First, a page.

The second thing I experienced was something like the "near miss" Gladwell had described as the bombs fell on London. My biopsy came out positive. In the long night after getting the test results, I asked God for some word of confirmation that He was with me. Almost instantly He reminded me of two conversations that took place in the previous three months. The first was with a lady in the Dominican Republic who regularly prays for me and my family. "God told me to tell you," she said, "to not be afraid. He has everything under control." The second conversation, about a month later, was with a man in our church. "The Lord has placed you on my heart for the last three weeks," he said. "As I have been praying for you, He told me to tell you not to fear. Everything will be okay." A few hours before, I heard the dread words: "You have cancer." Now, as I reflected on those two strange conversations, I fell asleep and slept like a baby.

A couple days after that, I was sitting in a urology office in Phoenix, hearing a doctor recommend surgery and predicting that it would go well. Cathy and I knew that this was the right path for us and made the decision to schedule the operation in November of that year. The pathology of the removed prostate determined that the cancer had been more aggressive that the original biopsy showed and it seemed to be growing even more aggressive, but the news was good: the cancer was gone.

That combination of my friend’s prayer to remove the anxiety and the successful operation to remove the cancer changed something in me. Most of my old fears were neutralized. All of this brings me to something Jesus said: "Can all your worries add a single moment to your life?" (Matthew 6:27 New Living Translation) The obvious answer is, "no," but that doesn’t always break the power of worry for those who struggle with it.

For that reason, I’m very excited about the next installment of "From here to where?" at Stone Ridge Church this weekend. "From ‘What if?’ to ‘God is!’" promises to open up life-changing possibilities. I hope you can join us! If not, catch the podcast!

Monday, October 6, 2014


The summer of 1972 was pivotal for me.  Cathy and I were married that August, but it was what happened earlier in the summer that taught me some life lessons that still affect me most every day.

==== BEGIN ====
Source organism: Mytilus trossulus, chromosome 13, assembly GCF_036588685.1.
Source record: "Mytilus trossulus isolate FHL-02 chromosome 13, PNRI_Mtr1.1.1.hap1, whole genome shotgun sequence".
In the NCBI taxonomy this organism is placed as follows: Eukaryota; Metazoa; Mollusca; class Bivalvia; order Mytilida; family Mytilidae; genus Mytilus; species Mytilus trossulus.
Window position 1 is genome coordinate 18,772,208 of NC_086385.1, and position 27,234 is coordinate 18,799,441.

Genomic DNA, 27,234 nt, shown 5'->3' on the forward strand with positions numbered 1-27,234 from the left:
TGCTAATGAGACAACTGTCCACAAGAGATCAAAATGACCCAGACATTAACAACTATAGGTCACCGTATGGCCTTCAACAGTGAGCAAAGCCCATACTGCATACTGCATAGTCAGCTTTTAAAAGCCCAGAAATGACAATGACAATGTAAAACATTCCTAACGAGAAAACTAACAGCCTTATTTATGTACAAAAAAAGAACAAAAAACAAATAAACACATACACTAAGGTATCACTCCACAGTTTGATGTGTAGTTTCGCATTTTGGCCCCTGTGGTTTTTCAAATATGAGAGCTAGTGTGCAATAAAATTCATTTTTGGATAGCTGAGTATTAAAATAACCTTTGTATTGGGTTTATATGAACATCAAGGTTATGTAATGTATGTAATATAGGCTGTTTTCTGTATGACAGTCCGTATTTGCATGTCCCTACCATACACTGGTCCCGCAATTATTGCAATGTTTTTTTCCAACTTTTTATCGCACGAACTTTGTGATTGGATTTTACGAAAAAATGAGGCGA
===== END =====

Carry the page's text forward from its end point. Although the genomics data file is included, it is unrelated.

I was 20 (almost 21) years old.  I had left college without graduating (which came later) and took a job for a Christian organization in Ohio.  Cathy and I had gotten engaged that spring, then spent most of the summer across the country from one another.  She was in Oregon as a summer missionary.  Even though my pay was low, it was the closest thing to a real, steady job that I had known.  The people I worked for provided me with a car and I enjoyed a level of great freedom.  
I got involved in a tiny church in the college town where I lived.  I had been involved in small churches before, but this one was about the smallest, with only about 20-30 people in attendance each week.  I recall a certain twinge of guilt when the offering plate was passed during worship, but that uneasy feeling was minor compared to the temptation I felt in other areas.
The building where I worked was on the main street of town, and a nice men’s store was just a couple doors down from us.  I got to know the owner, which made it easy to stop in there and admire the latest in men’s fashions.  When I saw a pair of slacks I liked, I got them.  Ditto with belts and shirts and ties (yes, I used to wear them!).  When I didn’t have enough money in my checking account, they made it easy to charge my purchases.  
The freedom of a vehicle added the possibility of regularly going to movies and I ate most meals in restaurants or fast food places.  There was always something to do in my off hours and most of it cost money, which ran through my pockets like water through a tea strainer.  
No amount of angst over my lack of money to give to the church offering seemed to lessen my drive to spend on all the things that called out to me from every direction.  
I almost didn’t tell this story because of the sadness it still brings me.  I wanted to tell it, though, because God has radically changed this part of my life over the years.  I’m so glad He did.  Jesus said, "Wherever your treasure is, there the desires of your heart will also be." Matthew 6:21 (New Living Translation)  I remember what life felt like when my treasure and my heart were both firmly planted in the world’s lie that life consists in my possessions.  I tell my story because I am convinced that many of you, like me, are still fending off the guilty feelings of not giving while you are yielding to the temptation to keep spending more and more, with the hope of finding happiness.